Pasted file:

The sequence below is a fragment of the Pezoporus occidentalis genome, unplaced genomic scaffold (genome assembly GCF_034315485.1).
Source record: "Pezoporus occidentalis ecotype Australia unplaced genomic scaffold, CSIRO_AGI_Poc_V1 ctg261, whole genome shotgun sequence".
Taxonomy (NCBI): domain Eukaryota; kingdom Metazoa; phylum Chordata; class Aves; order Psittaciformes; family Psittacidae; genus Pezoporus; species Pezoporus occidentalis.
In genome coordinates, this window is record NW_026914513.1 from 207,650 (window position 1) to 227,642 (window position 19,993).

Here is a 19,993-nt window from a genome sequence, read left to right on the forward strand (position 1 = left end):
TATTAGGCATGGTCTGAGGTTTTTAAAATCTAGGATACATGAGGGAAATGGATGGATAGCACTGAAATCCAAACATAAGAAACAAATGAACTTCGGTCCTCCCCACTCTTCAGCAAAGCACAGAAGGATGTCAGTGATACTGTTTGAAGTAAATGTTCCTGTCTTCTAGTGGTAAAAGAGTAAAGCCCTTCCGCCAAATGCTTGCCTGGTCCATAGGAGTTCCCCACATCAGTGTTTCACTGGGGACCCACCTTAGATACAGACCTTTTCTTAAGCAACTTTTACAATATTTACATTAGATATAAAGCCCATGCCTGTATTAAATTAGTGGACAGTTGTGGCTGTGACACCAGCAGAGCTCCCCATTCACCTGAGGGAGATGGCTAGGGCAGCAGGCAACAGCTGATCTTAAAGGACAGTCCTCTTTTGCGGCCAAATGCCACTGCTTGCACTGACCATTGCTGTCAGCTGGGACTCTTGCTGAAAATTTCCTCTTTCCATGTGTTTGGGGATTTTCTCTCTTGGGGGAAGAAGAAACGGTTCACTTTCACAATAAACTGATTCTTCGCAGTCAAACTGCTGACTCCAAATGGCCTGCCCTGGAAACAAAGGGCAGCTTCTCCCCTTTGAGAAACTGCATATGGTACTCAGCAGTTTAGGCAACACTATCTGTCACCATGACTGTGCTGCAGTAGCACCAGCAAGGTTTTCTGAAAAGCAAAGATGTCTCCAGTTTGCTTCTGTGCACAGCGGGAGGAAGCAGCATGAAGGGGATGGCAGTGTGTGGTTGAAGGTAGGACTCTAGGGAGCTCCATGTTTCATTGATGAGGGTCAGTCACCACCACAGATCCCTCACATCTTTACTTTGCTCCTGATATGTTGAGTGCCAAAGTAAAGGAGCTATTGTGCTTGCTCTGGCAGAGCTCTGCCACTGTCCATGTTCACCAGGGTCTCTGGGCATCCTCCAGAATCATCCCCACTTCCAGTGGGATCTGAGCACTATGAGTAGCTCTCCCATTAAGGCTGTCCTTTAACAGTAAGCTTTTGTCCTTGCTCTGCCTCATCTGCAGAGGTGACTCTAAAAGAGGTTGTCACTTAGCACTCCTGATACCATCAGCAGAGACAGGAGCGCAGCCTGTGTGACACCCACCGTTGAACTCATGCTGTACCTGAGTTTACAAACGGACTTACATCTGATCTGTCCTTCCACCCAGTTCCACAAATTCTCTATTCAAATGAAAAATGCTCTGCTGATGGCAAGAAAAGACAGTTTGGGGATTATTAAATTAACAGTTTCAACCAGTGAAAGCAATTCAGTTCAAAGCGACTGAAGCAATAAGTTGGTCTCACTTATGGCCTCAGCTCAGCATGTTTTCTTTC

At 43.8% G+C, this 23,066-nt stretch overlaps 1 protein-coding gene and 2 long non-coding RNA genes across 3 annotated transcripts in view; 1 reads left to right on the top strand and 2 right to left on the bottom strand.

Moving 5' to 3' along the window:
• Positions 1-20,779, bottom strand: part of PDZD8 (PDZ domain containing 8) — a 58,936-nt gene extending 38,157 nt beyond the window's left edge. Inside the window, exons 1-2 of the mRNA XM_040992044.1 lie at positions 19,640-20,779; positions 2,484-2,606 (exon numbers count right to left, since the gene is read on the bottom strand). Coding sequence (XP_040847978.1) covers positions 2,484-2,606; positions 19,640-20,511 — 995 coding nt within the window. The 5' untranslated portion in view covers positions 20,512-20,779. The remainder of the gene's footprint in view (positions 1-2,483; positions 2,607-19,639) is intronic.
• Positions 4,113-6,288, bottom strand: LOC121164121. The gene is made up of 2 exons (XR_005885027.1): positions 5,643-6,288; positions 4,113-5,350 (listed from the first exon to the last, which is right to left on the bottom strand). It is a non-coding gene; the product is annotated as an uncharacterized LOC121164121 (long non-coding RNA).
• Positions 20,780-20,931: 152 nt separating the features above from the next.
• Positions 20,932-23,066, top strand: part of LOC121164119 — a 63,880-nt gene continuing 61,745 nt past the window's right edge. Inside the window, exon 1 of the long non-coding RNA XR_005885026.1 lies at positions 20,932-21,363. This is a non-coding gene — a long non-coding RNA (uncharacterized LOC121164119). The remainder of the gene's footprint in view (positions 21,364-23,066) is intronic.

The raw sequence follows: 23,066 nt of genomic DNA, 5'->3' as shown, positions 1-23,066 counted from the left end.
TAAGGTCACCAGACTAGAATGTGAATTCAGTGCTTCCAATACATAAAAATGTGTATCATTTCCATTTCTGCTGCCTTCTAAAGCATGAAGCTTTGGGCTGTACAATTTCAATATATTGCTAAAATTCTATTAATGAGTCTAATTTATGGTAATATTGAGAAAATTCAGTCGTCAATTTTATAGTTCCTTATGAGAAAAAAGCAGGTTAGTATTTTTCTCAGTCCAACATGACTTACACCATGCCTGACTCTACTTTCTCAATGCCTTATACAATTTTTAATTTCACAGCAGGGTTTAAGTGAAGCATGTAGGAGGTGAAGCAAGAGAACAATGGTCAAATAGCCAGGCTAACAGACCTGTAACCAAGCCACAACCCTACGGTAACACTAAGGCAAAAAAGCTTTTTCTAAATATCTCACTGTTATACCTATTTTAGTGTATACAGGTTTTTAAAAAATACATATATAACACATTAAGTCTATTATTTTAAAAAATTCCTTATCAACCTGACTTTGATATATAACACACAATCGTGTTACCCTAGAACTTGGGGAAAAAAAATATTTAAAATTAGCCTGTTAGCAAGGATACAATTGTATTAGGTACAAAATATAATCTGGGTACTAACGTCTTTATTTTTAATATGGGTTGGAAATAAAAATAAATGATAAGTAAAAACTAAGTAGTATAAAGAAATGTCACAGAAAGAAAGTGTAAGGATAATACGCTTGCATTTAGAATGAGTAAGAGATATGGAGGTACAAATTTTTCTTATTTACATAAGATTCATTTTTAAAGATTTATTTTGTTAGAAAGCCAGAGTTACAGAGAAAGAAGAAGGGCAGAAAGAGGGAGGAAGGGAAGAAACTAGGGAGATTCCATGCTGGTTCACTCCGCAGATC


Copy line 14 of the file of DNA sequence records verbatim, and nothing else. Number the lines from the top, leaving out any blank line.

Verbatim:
TAAGGTCACCAGACTAGAATGTGAATTCAGTGCTTCCAATACATAAAAATGTGTATCATTTCCATTTCTGCTGCCTTCTAAAGCATGAAGCTTTGGGCTGTACAATTTCAATATATTGCTAAAATTCTATTAATGAGTCTAATTTATGGTAATATTGAGAAAATTCAGTCGTCAATTTTATAGTTCCTTATGAGAAAAAAGCAGGTTAGTATTTTTCTCAGTCCAACATGACTTACACCATGCCTGACTCTACTTTCTCAATGCCTTATACAATTTTTAATTTCACAGCAGGGTTTAAGTGAAGCATGTAGGAGGTGAAGCAAGAGAACAATGGTCAAATAGCCAGGCTAACAGACCTGTAACCAAGCCACAACCCTACGGTAACACTAAGGCAAAAAAGCTTTTTCTAAATATCTCACTGTTATACCTATTTTAGTGTATACAGGTTTTTAAAAAATACATATATAACACATTAAGTCTATTATTTTAAAAAATTCCTTATCAACCTGACTTTGATATATAACACACAATCGTGTTACCCTAGAACTTGGGGAAAAAAAATATTTAAAATTAGCCTGTTAGCAAGGATACAATTGTATTAGGTACAAAATATAATCTGGGTACTAACGTCTTTATTTTTAATATGGGTTGGAAATAAAAATAAATGATAAGTAAAAACTAAGTAGTATAAAGAAATGTCACAGAAAGAAAGTGTAAGGATAATACGCTTGCATTTAGAATGAGTAAGAGATATGGAGGTACAAATTTTTCTTATTTACATAAGATTCATTTTTAAAGATTTATTTTGTTAGAAAGCCAGAGTTACAGAGAAAGAAGAAGGGCAGAAAGAGGGAGGAAGGGAAGAAACTAGGGAGATTCCATGCTGGTTCACTCCGCAGATC